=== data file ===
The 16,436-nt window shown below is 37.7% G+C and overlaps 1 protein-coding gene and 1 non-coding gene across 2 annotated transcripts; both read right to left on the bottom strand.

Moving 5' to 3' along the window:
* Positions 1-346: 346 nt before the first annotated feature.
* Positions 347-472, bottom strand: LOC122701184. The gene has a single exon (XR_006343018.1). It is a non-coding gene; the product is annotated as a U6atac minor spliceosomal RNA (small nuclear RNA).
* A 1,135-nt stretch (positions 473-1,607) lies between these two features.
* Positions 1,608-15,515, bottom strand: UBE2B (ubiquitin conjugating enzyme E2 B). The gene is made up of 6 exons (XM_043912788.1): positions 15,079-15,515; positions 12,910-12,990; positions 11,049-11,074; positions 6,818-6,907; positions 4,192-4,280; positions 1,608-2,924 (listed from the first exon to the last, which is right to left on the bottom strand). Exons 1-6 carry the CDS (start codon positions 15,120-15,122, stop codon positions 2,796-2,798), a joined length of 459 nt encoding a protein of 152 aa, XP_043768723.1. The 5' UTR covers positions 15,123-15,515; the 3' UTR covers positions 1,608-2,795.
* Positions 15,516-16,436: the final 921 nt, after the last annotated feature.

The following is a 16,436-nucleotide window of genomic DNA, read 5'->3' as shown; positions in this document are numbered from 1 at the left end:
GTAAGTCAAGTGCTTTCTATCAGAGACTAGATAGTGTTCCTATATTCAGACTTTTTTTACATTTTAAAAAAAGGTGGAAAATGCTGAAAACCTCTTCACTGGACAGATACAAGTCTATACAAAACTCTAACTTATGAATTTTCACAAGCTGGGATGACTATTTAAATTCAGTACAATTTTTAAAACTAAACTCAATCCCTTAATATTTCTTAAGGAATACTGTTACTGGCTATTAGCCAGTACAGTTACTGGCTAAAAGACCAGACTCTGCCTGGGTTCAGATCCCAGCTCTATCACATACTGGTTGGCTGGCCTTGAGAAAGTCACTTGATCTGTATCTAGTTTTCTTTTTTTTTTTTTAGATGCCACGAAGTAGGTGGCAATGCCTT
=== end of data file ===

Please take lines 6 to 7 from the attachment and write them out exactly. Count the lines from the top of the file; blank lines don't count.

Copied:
* Positions 1,608-15,515, bottom strand: UBE2B (ubiquitin conjugating enzyme E2 B). The gene is made up of 6 exons (XM_043912788.1): positions 15,079-15,515; positions 12,910-12,990; positions 11,049-11,074; positions 6,818-6,907; positions 4,192-4,280; positions 1,608-2,924 (listed from the first exon to the last, which is right to left on the bottom strand). Exons 1-6 carry the CDS (start codon positions 15,120-15,122, stop codon positions 2,796-2,798), a joined length of 459 nt encoding a protein of 152 aa, XP_043768723.1. The 5' UTR covers positions 15,123-15,515; the 3' UTR covers positions 1,608-2,795.
* Positions 15,516-16,436: the final 921 nt, after the last annotated feature.